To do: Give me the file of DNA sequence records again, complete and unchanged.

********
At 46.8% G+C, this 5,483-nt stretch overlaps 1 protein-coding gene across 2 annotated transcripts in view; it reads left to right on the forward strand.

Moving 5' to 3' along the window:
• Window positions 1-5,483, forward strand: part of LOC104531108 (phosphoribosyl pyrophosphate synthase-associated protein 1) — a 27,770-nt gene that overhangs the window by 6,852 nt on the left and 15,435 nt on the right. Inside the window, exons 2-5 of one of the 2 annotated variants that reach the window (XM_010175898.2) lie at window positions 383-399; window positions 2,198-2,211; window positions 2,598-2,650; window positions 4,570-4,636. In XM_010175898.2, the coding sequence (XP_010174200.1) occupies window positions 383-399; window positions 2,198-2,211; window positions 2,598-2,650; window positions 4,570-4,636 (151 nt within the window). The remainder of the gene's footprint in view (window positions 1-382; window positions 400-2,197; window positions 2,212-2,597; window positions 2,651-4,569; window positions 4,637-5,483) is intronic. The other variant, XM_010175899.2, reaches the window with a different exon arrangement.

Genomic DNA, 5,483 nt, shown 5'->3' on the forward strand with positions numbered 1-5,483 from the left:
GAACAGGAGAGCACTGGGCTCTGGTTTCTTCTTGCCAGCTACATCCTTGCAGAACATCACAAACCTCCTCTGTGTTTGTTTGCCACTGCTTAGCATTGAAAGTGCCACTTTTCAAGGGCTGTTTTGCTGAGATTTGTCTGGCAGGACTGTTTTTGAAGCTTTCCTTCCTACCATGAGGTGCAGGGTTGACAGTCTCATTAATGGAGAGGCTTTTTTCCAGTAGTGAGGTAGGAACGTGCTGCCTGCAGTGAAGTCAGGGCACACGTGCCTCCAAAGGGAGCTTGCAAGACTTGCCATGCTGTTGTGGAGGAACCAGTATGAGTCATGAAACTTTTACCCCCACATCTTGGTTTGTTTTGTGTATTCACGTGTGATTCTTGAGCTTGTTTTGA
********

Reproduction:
At 46.8% G+C, this 5,483-nt stretch overlaps 1 protein-coding gene across 2 annotated transcripts in view; it reads left to right on the forward strand.

Moving 5' to 3' along the window:
• Window positions 1-5,483, forward strand: part of LOC104531108 (phosphoribosyl pyrophosphate synthase-associated protein 1) — a 27,770-nt gene that overhangs the window by 6,852 nt on the left and 15,435 nt on the right. Inside the window, exons 2-5 of one of the 2 annotated variants that reach the window (XM_010175898.2) lie at window positions 383-399; window positions 2,198-2,211; window positions 2,598-2,650; window positions 4,570-4,636. In XM_010175898.2, the coding sequence (XP_010174200.1) occupies window positions 383-399; window positions 2,198-2,211; window positions 2,598-2,650; window positions 4,570-4,636 (151 nt within the window). The remainder of the gene's footprint in view (window positions 1-382; window positions 400-2,197; window positions 2,212-2,597; window positions 2,651-4,569; window positions 4,637-5,483) is intronic. The other variant, XM_010175899.2, reaches the window with a different exon arrangement.

Genomic DNA, 5,483 nt, shown 5'->3' on the forward strand with positions numbered 1-5,483 from the left:
GAACAGGAGAGCACTGGGCTCTGGTTTCTTCTTGCCAGCTACATCCTTGCAGAACATCACAAACCTCCTCTGTGTTTGTTTGCCACTGCTTAGCATTGAAAGTGCCACTTTTCAAGGGCTGTTTTGCTGAGATTTGTCTGGCAGGACTGTTTTTGAAGCTTTCCTTCCTACCATGAGGTGCAGGGTTGACAGTCTCATTAATGGAGAGGCTTTTTTCCAGTAGTGAGGTAGGAACGTGCTGCCTGCAGTGAAGTCAGGGCACACGTGCCTCCAAAGGGAGCTTGCAAGACTTGCCATGCTGTTGTGGAGGAACCAGTATGAGTCATGAAACTTTTACCCCCACATCTTGGTTTGTTTTGTGTATTCACGTGTGATTCTTGAGCTTGTTTTGA